November 25, 2013 9:06:55 AM
OXFORD -- A federal judge has denied a motion for a new trial from a north Mississippi company sued by Monsanto Co. for saving seeds from one harvest and planting them the following season.
U.S. District Judge Michael Mills ruled this week that Mitchell and Eddie Scruggs owe Monsanto Co. $6.3 million damages as a jury found in 2010. Prejudgment interest dating back to 2000 has increased the amount to $8.9 million.
A federal appeals court in Washington in August 2006 ruled that Mitchell Scruggs, Eddie Scruggs and their business violated Monsanto's licensing requirements and its patent for use of the company's seeds. The Scruggses operate in Lee County.
Saving Monsanto's seeds, genetically engineered to kill bugs and resist weed sprays, violates provisions of the company's contracts with farmers, the company argued.
Over the past several years, Monsanto has filed legal actions across the country over what farmers say is arguably the age-old farming practice of saving seeds.
Monsanto's patented soybean and cotton seeds have been genetically engineered to resist its Roundup brand herbicide. When Roundup is sprayed on a field, the product will kill the weeds without harming the crop.
Monsanto has a policy that prohibits farmers from saving or reusing the seeds once the crop is grown.
Farmers contend there is no patent on the seeds, which are products of nature.
Monsanto sued the Scruggses in 2001. A federal judge in Mississippi ruled against the Scruggses in 2004. The Scruggses appealed to the U.S. Court of Appeals for the Federal Circuit in Washington.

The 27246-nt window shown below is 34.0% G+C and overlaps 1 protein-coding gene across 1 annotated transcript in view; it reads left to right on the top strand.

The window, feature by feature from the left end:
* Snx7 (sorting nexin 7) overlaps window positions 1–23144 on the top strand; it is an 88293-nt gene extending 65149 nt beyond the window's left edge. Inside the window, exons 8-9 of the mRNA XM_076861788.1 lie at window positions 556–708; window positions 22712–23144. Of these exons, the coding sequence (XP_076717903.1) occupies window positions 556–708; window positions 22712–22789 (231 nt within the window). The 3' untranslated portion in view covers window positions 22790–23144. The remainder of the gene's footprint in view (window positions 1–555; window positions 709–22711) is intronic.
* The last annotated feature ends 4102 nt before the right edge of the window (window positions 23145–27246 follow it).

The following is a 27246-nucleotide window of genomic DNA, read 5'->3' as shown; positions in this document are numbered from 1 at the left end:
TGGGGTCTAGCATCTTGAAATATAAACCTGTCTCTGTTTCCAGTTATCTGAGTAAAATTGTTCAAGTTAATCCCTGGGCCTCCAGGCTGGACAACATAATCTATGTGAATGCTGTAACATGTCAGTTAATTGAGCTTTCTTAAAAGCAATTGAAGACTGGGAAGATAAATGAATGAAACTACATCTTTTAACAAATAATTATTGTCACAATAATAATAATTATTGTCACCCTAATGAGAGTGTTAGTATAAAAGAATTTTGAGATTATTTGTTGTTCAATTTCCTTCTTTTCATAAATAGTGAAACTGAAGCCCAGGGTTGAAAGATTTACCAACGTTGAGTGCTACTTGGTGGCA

After the Washington court's ruling, the Scruggses appealed to the Supreme Court, which declined without comment to hear the case.
After the case was returned to Mississippi, Mitchell Scruggs sought a new trial, which was rejected by Mills on Thursday. Scruggs also argued the penalties should be assessed against him company and not him personally.
"After reviewing the evidence submitted by the parties, it is ... clear that Mitchell Scruggs, and not some other member of his LLC or the LLC itself, made the decision to sell the infringing seeds," Mills wrote in his order. "Scruggs felt so strong individually about his right to sell the infringing seeds that he became a leading figure in a national movement advocating his rights in this regard."
Mills said there was no evidence that anyone other than Scruggs sold the seeds.
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